Niagara Region increases monitoring after microcystin discoveries


After the first detection of microcystin at a local beach in June, and in reservoirs serving the DeCew Falls Water Treatment Plant in late August, Niagara Region officials say they have moved to daily testing at all local water treatment plants and further increased the frequency of visual inspection for blue-green algae.

Blue-green algae, which can produce toxins harmful to humans who drink, fish or bathe in the water, is being removed to minimize the risk of it multiplying, but the cyanobacteria has not been detected during daily testing of the water leaving the Decew Falls Water Treatment Plant over recent days, local officials announced.

Since Niagara Region first identified blue-green algae upstream from the Decew Falls Water Treatment Plant intake in July 2016, local officials have enhanced monitoring for both blue-green algae and the microcystin toxin across all water treatment plants. That includes visual inspection of the intakes and reservoirs to all six water treatment plants, and weekly testing for microcystin in the water before and after treatment.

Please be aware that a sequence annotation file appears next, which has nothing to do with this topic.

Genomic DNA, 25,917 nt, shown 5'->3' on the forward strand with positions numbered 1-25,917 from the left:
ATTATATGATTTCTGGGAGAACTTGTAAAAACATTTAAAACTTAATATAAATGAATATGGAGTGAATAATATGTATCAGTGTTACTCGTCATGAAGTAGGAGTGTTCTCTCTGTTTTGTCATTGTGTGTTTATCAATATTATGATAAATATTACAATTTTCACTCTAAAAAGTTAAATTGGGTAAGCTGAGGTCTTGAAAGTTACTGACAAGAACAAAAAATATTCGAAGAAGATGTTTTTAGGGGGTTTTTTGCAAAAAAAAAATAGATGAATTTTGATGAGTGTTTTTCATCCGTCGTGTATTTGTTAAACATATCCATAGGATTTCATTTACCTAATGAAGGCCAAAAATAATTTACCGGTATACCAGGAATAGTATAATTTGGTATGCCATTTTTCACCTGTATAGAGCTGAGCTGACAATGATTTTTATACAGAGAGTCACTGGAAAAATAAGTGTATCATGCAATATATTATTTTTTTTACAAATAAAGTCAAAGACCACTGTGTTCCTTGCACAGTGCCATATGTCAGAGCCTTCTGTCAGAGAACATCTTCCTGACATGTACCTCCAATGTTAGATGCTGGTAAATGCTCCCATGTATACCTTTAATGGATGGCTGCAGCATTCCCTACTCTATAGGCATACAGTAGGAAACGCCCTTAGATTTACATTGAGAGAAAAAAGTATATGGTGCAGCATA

“Water treatment processes have also been adjusted to neutralize and remove toxins before they enter the water distribution system,” Niagara Region Public Health announced in a recent statement.

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The Decew Falls Water Treatment Plant consists of three separate treatment trains with a combined rated capacity of 227,300 m³/day. Primary disinfection is achieved utilizing sodium hypochlorite with ultraviolet light as enhancement.

In addition to the recent closing of Charles Daley Park beach in Lincoln due to blue-green algae, Waverly Beach in Fort Erie was posted as unsafe due to algae just last week.

Acting Medical Officer of Health Dr. Mustafa Hirji said that Niagara Region Public Health has not had blue-green algae at a beach previously, so this is a new event for Niagara.


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